A tsunami of litigation is coming as a result of the coronavirus pandemic, and the first waves are beginning to crash in the financial services, life sciences, and real estate industries. Financial institutions, brokers, and investment advisers are starting to see claims that bring back memories of the Great Recession, when disputes surged through FINRA, the U.S.’s largest forum for resolving investment disputes.
Additionally, biotech companies, real estate developers, and other businesses have found themselves targets of securities class actions, including over how they have—or haven’t—disclosed the impacts of Covid-19 on their business.
Just as a tsunami is not a single wave but a series of waves, companies are likely to face evolving litigation risks as the pandemic unfolds. There are steps they can take now to prepare, including reconsidering the use of arbitration and mediation. Many businesses are finding those types of alternative dispute resolution more attractive, in part to avoid growing backlogs in the court system.
A chart of the stock market’s performance this year tells you all you need to know about how many claims are coming against financial institutions, brokers, and investment advisers—volatility breeds litigation.
These claims are most often arbitrated through FINRA. As a result of the financial crisis, there were more than 7,000 FINRA arbitrations initiated in 2009. By comparison, in 2019 there were roughly half as many. Given that history, claims are likely to surge, and some categories already are.
FINRA reports that through June, “intra-industry” disputes are up 25% compared to the year before. Disputes involving suitability, failing to pay money owed on promissory notes, and libel or slander on termination forms (U-5s) are up in particular. In the realm of customer disputes, claims involving manipulation and errors regarding fees or charges are up. However, customer disputes overall are fairly flat through June compared to a year ago, so this is an area to watch going forward.
To prepare for the next wave of claims, particularly customer claims, heightened attention to regulatory requirements and meticulous documentation of any communications with respect to investments and returns are key.
Public companies are already facing lawsuits tied to how they disclose the impact and potential impacts of the pandemic in their securities filings. This is an especially important risk for businesses to manage, as many of these lawsuits are class actions with the potential for large verdicts and awards of attorney’s fees.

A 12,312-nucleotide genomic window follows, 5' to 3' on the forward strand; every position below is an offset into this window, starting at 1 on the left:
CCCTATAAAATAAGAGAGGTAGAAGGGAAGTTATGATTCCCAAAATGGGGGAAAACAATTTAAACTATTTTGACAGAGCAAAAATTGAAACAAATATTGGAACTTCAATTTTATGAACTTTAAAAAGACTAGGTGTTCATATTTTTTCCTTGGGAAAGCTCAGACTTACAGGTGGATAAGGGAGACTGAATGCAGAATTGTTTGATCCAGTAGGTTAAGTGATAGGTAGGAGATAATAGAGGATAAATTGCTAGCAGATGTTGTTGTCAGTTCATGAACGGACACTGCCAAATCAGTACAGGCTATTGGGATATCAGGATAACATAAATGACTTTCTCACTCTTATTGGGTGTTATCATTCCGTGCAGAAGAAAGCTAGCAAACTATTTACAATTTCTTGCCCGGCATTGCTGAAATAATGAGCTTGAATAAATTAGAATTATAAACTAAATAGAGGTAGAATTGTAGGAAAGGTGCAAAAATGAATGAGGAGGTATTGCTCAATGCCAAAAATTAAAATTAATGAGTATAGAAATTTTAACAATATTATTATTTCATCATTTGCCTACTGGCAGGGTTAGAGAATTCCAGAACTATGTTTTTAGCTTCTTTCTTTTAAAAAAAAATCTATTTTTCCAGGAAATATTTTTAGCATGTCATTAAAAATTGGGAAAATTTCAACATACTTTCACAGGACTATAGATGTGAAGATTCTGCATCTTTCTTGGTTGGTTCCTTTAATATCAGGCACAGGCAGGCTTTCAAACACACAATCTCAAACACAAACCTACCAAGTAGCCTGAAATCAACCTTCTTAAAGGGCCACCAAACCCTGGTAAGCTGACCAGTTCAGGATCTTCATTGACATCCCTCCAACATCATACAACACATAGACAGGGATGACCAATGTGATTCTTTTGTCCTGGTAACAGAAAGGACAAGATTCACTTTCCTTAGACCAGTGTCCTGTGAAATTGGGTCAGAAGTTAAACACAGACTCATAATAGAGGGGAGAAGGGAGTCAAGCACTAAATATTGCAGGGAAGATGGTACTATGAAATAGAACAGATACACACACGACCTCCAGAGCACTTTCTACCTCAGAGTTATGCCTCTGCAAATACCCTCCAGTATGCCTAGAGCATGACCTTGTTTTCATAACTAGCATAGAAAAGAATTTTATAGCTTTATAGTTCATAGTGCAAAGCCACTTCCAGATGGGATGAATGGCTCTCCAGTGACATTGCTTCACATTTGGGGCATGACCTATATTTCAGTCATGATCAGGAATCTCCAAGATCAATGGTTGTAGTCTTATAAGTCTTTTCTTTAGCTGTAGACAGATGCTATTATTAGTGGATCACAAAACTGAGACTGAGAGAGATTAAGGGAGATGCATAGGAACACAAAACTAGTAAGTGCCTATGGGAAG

Life sciences companies in particular have been targets. For example, a class action filed in Pennsylvania alleges Inovia Pharmaceuticals misrepresented its development of a Covid-19 vaccine, thereby inflating the stock price. And a class action in New York alleges Chembio Diagnostics made false statements about its Covid-19 antibody development.
In addition to allegations of affirmative misrepresentations, there have also been cases of omission. A holding company that leases and manages apartments in China, for example, faces a class action alleging failure to disclose the material impact of Covid-19 on the business. The complaint says the company was “uniquely exposed to fallout from the worsening coronavirus pandemic.” Other real estate companies are likely to face similar claims depending on their disclosures.
Before public companies make public disclosures or affirmative statements concerning the impact of the pandemic, they should pause to work through how a plaintiffs’ lawyer would dissect it. How could the disclosure be misconstrued? What could potential arguments be around omissions? Experienced securities counsel are valuable partners in this exercise.
Alternative Dispute Resolution
Companies navigating the coming tsunami may find that arbitration, mediation, and other forms of alternative dispute resolution are an attractive lifeline. Because uncertainty is bad for business—and there is an overwhelming amount of it right now—many companies eager for faster resolutions are turning to these alternatives.
Methods of alternative dispute resolution are designed to move quicker than court cases even in the best of times. That speed gap is larger now because of backlogs in the Carolinas and many other states that paused court proceedings in the early days of the pandemic. As courts work through those backlogs, they are often giving priority to criminal cases, so civil claims that businesses face are taking a back seat.
There is also the question of when jury trials will happen again? Judges are going to be very reluctant to call 100 people together for voir dire, as many courts cannot accommodate social distancing with those numbers. (As a practical matter, most jury boxes can’t either.)
Meanwhile, arbitration and mediation have continued, with many forums adapting for remote proceedings. Businesses should keep in mind that just because a case is already pending in court doesn’t necessarily mean it’s too late to move to arbitration. Courts have welcomed consent orders to move cases when the parties have been in agreement. There are also unique alternatives in different states, including North Carolina Rule 11 on Mediation and Settlement Procedures that sets up a neutral evaluator and an abbreviated presentation of facts.
Companies should examine their options for lawsuits that are already underway. They should also consider whether to adjust contract language going forward to include whatever means of alternative dispute resolution makes the most business sense for their particular circumstances. These adjustments could be particularly valuable if the pandemic worsens in the winter, causing new shutdowns and forcing courts to hit pause again.
This column does not necessarily reflect the opinion of The Bureau of National Affairs, Inc. or its owners.
Melanie Dubis is a partner in the Raleigh, N.C., office of Parker Poe.